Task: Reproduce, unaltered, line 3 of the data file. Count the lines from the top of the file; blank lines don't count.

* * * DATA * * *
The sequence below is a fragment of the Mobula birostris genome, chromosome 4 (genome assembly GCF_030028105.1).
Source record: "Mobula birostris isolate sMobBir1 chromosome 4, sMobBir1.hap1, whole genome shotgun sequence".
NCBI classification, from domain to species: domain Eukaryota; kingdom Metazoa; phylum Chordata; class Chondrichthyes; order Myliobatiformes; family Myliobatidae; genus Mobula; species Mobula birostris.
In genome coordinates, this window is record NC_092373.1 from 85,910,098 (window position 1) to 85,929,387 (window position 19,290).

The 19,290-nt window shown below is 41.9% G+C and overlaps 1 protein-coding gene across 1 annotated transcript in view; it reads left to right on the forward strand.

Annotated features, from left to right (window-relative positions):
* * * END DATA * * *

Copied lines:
NCBI classification, from domain to species: domain Eukaryota; kingdom Metazoa; phylum Chordata; class Chondrichthyes; order Myliobatiformes; family Myliobatidae; genus Mobula; species Mobula birostris.